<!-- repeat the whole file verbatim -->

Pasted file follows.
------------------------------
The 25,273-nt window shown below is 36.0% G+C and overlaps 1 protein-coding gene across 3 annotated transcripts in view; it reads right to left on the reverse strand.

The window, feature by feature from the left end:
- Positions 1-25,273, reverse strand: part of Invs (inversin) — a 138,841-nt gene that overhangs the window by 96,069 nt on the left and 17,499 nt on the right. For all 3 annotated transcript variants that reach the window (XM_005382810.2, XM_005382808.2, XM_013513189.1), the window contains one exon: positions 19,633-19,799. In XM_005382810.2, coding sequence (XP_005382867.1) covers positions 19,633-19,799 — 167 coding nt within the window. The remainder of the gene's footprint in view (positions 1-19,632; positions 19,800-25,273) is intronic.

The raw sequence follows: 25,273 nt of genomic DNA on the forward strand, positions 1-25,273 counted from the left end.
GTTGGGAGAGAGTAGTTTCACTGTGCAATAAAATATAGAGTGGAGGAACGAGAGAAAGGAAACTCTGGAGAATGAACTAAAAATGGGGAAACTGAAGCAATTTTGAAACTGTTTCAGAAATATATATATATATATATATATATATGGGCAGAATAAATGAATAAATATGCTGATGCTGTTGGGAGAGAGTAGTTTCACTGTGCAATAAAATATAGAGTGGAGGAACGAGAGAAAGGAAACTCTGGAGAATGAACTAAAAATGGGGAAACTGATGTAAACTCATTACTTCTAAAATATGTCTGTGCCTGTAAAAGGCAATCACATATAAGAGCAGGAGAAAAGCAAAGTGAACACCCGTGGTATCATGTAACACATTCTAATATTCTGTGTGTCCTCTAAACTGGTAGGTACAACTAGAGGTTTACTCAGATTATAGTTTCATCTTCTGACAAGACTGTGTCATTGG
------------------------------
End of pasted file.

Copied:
The 25,273-nt window shown below is 36.0% G+C and overlaps 1 protein-coding gene across 3 annotated transcripts in view; it reads right to left on the reverse strand.

The window, feature by feature from the left end:
- Positions 1-25,273, reverse strand: part of Invs (inversin) — a 138,841-nt gene that overhangs the window by 96,069 nt on the left and 17,499 nt on the right. For all 3 annotated transcript variants that reach the window (XM_005382810.2, XM_005382808.2, XM_013513189.1), the window contains one exon: positions 19,633-19,799. In XM_005382810.2, coding sequence (XP_005382867.1) covers positions 19,633-19,799 — 167 coding nt within the window. The remainder of the gene's footprint in view (positions 1-19,632; positions 19,800-25,273) is intronic.

The raw sequence follows: 25,273 nt of genomic DNA on the forward strand, positions 1-25,273 counted from the left end.
GTTGGGAGAGAGTAGTTTCACTGTGCAATAAAATATAGAGTGGAGGAACGAGAGAAAGGAAACTCTGGAGAATGAACTAAAAATGGGGAAACTGAAGCAATTTTGAAACTGTTTCAGAAATATATATATATATATATATATATATGGGCAGAATAAATGAATAAATATGCTGATGCTGTTGGGAGAGAGTAGTTTCACTGTGCAATAAAATATAGAGTGGAGGAACGAGAGAAAGGAAACTCTGGAGAATGAACTAAAAATGGGGAAACTGATGTAAACTCATTACTTCTAAAATATGTCTGTGCCTGTAAAAGGCAATCACATATAAGAGCAGGAGAAAAGCAAAGTGAACACCCGTGGTATCATGTAACACATTCTAATATTCTGTGTGTCCTCTAAACTGGTAGGTACAACTAGAGGTTTACTCAGATTATAGTTTCATCTTCTGACAAGACTGTGTCATTGG